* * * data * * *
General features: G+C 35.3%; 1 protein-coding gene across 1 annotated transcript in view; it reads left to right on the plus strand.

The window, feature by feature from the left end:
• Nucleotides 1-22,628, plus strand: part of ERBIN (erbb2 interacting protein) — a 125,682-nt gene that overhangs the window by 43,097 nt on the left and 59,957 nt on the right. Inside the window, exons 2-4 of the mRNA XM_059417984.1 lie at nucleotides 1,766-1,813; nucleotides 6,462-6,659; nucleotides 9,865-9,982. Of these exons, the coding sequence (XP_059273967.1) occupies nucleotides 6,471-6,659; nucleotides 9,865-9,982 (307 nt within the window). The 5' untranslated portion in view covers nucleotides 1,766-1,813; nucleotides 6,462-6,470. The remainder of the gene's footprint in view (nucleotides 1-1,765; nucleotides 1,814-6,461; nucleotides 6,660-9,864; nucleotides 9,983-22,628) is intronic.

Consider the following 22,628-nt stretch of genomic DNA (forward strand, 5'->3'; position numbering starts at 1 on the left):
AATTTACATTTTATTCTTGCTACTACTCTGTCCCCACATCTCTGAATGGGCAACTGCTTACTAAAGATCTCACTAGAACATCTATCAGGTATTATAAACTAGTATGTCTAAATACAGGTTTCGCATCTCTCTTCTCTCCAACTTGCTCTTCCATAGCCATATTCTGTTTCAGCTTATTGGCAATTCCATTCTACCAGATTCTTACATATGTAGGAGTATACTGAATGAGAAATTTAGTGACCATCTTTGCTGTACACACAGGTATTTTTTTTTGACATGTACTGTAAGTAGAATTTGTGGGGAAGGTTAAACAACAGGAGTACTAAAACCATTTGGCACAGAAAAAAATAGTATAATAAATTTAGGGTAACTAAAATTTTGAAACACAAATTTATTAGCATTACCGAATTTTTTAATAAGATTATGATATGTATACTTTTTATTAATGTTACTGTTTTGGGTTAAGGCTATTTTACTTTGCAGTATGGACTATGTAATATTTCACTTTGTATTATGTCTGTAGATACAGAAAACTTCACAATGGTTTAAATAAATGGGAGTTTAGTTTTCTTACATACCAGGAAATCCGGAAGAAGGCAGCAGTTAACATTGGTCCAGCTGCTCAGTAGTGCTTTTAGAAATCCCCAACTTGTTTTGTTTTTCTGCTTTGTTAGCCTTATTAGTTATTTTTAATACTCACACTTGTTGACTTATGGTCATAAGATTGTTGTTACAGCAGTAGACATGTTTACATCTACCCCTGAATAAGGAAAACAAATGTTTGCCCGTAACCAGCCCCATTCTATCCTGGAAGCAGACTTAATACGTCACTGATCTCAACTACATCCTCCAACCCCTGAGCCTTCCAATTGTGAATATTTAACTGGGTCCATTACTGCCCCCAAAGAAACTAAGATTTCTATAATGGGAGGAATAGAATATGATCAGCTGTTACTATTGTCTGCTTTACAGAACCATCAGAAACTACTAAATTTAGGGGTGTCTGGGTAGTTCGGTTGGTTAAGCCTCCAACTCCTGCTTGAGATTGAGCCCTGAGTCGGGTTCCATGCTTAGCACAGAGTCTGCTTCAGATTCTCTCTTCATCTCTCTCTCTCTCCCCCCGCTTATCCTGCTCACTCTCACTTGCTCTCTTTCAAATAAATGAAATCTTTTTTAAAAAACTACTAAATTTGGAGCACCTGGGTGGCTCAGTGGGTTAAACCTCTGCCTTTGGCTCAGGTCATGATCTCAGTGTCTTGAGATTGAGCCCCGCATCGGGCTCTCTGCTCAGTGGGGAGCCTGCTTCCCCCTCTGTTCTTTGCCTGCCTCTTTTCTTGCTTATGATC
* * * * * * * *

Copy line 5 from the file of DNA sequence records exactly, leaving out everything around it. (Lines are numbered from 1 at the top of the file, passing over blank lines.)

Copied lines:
AATTTACATTTTATTCTTGCTACTACTCTGTCCCCACATCTCTGAATGGGCAACTGCTTACTAAAGATCTCACTAGAACATCTATCAGGTATTATAAACTAGTATGTCTAAATACAGGTTTCGCATCTCTCTTCTCTCCAACTTGCTCTTCCATAGCCATATTCTGTTTCAGCTTATTGGCAATTCCATTCTACCAGATTCTTACATATGTAGGAGTATACTGAATGAGAAATTTAGTGACCATCTTTGCTGTACACACAGGTATTTTTTTTTGACATGTACTGTAAGTAGAATTTGTGGGGAAGGTTAAACAACAGGAGTACTAAAACCATTTGGCACAGAAAAAAATAGTATAATAAATTTAGGGTAACTAAAATTTTGAAACACAAATTTATTAGCATTACCGAATTTTTTAATAAGATTATGATATGTATACTTTTTATTAATGTTACTGTTTTGGGTTAAGGCTATTTTACTTTGCAGTATGGACTATGTAATATTTCACTTTGTATTATGTCTGTAGATACAGAAAACTTCACAATGGTTTAAATAAATGGGAGTTTAGTTTTCTTACATACCAGGAAATCCGGAAGAAGGCAGCAGTTAACATTGGTCCAGCTGCTCAGTAGTGCTTTTAGAAATCCCCAACTTGTTTTGTTTTTCTGCTTTGTTAGCCTTATTAGTTATTTTTAATACTCACACTTGTTGACTTATGGTCATAAGATTGTTGTTACAGCAGTAGACATGTTTACATCTACCCCTGAATAAGGAAAACAAATGTTTGCCCGTAACCAGCCCCATTCTATCCTGGAAGCAGACTTAATACGTCACTGATCTCAACTACATCCTCCAACCCCTGAGCCTTCCAATTGTGAATATTTAACTGGGTCCATTACTGCCCCCAAAGAAACTAAGATTTCTATAATGGGAGGAATAGAATATGATCAGCTGTTACTATTGTCTGCTTTACAGAACCATCAGAAACTACTAAATTTAGGGGTGTCTGGGTAGTTCGGTTGGTTAAGCCTCCAACTCCTGCTTGAGATTGAGCCCTGAGTCGGGTTCCATGCTTAGCACAGAGTCTGCTTCAGATTCTCTCTTCATCTCTCTCTCTCTCCCCCCGCTTATCCTGCTCACTCTCACTTGCTCTCTTTCAAATAAATGAAATCTTTTTTAAAAAACTACTAAATTTGGAGCACCTGGGTGGCTCAGTGGGTTAAACCTCTGCCTTTGGCTCAGGTCATGATCTCAGTGTCTTGAGATTGAGCCCCGCATCGGGCTCTCTGCTCAGTGGGGAGCCTGCTTCCCCCTCTGTTCTTTGCCTGCCTCTTTTCTTGCTTATGATC